Given this analysis, it's no surprise that McAlevey champions the most powerful of all workers' tools: the strike. Strikes not only demonstrate and leverage workers' greatest value, by withholding their contributions, they demonstrate to the workers themselves how powerful they can be. A successful strike is a transformative event, as the confidence it builds becomes deeply embedded in the workers' consciousness. Successful strikes lead, McAlevey writes,
to the ability of the workers to win for themselves the kinds of contract standards that are life-changing, such as control of their hours and schedules, the right to a quick response to workplace health and safety issues, the right to increased staffing and decreased workload, and the right to meaningful paid sick leave and vacation time.
To wage a successful strike, workers must be both organized and active. So the very tools needed to create the strike build the potential for success, in both the short-term and the long-term.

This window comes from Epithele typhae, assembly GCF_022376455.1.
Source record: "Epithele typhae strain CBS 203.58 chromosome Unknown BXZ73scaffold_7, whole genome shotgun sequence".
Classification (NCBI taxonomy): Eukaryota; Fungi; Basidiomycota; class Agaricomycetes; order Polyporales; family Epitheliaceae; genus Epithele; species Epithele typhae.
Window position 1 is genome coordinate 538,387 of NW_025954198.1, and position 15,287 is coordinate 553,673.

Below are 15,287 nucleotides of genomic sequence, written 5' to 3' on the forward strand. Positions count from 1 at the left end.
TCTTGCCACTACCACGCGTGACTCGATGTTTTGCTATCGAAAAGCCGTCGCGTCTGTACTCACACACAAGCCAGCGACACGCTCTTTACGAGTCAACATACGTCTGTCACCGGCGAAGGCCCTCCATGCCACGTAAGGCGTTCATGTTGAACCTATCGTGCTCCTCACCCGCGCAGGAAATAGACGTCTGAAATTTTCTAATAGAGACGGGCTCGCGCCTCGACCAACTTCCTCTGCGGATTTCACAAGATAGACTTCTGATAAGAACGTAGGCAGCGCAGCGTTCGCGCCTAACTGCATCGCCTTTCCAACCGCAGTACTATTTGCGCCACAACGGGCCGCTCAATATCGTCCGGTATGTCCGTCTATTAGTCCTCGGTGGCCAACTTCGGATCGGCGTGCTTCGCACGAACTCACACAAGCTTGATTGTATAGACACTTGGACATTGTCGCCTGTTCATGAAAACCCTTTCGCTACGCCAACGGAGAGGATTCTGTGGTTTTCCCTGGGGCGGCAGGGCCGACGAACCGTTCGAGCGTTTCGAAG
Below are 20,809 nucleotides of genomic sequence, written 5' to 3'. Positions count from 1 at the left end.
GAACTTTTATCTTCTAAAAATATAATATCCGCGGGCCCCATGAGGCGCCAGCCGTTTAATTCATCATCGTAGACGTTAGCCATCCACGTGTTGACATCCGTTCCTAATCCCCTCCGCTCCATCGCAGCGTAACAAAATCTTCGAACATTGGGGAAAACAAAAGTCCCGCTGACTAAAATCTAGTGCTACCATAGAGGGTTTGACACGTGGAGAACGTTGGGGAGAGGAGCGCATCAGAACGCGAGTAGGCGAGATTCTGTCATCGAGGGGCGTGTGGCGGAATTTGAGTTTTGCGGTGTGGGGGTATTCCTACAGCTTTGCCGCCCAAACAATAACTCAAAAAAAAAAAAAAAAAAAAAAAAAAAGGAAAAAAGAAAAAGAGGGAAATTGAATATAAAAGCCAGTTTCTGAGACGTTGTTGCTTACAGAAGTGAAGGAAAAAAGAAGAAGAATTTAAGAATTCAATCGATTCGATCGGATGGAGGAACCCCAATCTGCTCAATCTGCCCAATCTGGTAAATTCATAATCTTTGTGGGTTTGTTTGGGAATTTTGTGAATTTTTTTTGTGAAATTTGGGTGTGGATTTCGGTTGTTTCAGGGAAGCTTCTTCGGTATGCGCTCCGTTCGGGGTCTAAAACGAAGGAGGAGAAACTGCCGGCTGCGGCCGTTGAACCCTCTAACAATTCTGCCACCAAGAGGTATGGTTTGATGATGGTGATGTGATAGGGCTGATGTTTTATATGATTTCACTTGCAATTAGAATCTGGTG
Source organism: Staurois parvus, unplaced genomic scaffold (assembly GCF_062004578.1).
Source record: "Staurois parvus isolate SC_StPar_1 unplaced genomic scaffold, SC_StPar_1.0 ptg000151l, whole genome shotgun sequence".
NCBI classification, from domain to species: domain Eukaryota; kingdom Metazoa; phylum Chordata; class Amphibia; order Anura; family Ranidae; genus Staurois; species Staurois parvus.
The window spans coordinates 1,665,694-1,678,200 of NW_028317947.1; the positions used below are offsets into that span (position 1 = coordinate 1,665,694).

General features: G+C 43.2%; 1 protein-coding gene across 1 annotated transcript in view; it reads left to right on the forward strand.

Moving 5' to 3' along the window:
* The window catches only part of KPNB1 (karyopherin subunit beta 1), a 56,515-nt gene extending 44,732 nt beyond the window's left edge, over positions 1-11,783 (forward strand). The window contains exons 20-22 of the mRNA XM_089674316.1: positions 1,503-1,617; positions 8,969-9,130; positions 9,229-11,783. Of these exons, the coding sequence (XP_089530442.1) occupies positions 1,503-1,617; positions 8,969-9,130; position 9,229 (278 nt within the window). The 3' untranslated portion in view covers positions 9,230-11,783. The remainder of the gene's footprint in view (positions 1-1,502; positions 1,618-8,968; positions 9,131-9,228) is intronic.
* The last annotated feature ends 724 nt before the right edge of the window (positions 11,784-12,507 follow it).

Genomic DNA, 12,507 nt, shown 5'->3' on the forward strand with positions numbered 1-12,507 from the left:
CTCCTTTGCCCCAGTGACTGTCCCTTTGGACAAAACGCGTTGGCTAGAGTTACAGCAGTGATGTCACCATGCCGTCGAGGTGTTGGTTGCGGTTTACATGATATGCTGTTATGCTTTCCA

Case studies: the book's greatest strength and contribution to our movements

McAlevey offers many practical examples of the process of Organizing, such as transparency in bargaining and identifying leaders. These examples are beyond useful -- they are essential. But where No Shortcuts shines brightest, where it is the most useful and the most inspiring, is in the case studies.

McAlevey tells five stories -- four successes and one horrible shame. As a union activist, I found the stories of the Chicago Teachers' Union and the lesser-known campaign by workers at Smithfield Foods thrilling. Reading about them, I was filled with that sense of pride and joy that only the people's power can bring.
King County, Washington, has a population of two million. Ninety-three percent of its people are city dwellers; most of them live in Seattle. At the time I am writing this, the median household income is $71,175, and the average rent for a two-bedroom house is $1,123 per month. In 2014, there was a successful campaign to increase Seattle's minimum wage to $15 an hour by the year 2022 (by which time, incidentally, that $15 will not be $15; it will be worth less, since Seattle didn't index it to inflation). The story was banner news worldwide in print and broadcast media, and a cause celebre for many liberals.